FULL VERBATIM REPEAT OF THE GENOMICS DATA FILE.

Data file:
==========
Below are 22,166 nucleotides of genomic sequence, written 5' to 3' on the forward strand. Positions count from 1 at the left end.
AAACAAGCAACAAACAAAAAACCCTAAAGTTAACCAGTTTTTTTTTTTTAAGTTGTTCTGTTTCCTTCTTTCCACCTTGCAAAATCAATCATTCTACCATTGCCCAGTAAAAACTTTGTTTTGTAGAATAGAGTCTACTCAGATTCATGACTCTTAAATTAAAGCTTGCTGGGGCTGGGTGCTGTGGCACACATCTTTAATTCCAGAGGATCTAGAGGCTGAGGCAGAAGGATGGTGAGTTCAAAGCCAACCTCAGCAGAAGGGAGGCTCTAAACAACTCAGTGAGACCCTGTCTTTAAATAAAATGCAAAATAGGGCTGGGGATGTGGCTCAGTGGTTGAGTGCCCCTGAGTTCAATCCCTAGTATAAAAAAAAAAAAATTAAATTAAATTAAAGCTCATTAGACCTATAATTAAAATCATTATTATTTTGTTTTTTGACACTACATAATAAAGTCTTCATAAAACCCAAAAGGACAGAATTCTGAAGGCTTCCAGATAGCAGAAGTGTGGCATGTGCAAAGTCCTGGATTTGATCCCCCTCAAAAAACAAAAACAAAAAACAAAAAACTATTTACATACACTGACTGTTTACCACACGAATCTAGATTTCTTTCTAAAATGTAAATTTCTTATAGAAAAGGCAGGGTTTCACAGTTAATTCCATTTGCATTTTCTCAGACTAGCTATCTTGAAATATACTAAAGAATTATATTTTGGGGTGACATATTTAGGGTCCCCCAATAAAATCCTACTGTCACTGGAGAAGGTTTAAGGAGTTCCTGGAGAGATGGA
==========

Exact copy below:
Below are 22,166 nucleotides of genomic sequence, written 5' to 3' on the forward strand. Positions count from 1 at the left end.
AAACAAGCAACAAACAAAAAACCCTAAAGTTAACCAGTTTTTTTTTTTTAAGTTGTTCTGTTTCCTTCTTTCCACCTTGCAAAATCAATCATTCTACCATTGCCCAGTAAAAACTTTGTTTTGTAGAATAGAGTCTACTCAGATTCATGACTCTTAAATTAAAGCTTGCTGGGGCTGGGTGCTGTGGCACACATCTTTAATTCCAGAGGATCTAGAGGCTGAGGCAGAAGGATGGTGAGTTCAAAGCCAACCTCAGCAGAAGGGAGGCTCTAAACAACTCAGTGAGACCCTGTCTTTAAATAAAATGCAAAATAGGGCTGGGGATGTGGCTCAGTGGTTGAGTGCCCCTGAGTTCAATCCCTAGTATAAAAAAAAAAAAATTAAATTAAATTAAAGCTCATTAGACCTATAATTAAAATCATTATTATTTTGTTTTTTGACACTACATAATAAAGTCTTCATAAAACCCAAAAGGACAGAATTCTGAAGGCTTCCAGATAGCAGAAGTGTGGCATGTGCAAAGTCCTGGATTTGATCCCCCTCAAAAAACAAAAACAAAAAACAAAAAACTATTTACATACACTGACTGTTTACCACACGAATCTAGATTTCTTTCTAAAATGTAAATTTCTTATAGAAAAGGCAGGGTTTCACAGTTAATTCCATTTGCATTTTCTCAGACTAGCTATCTTGAAATATACTAAAGAATTATATTTTGGGGTGACATATTTAGGGTCCCCCAATAAAATCCTACTGTCACTGGAGAAGGTTTAAGGAGTTCCTGGAGAGATGGA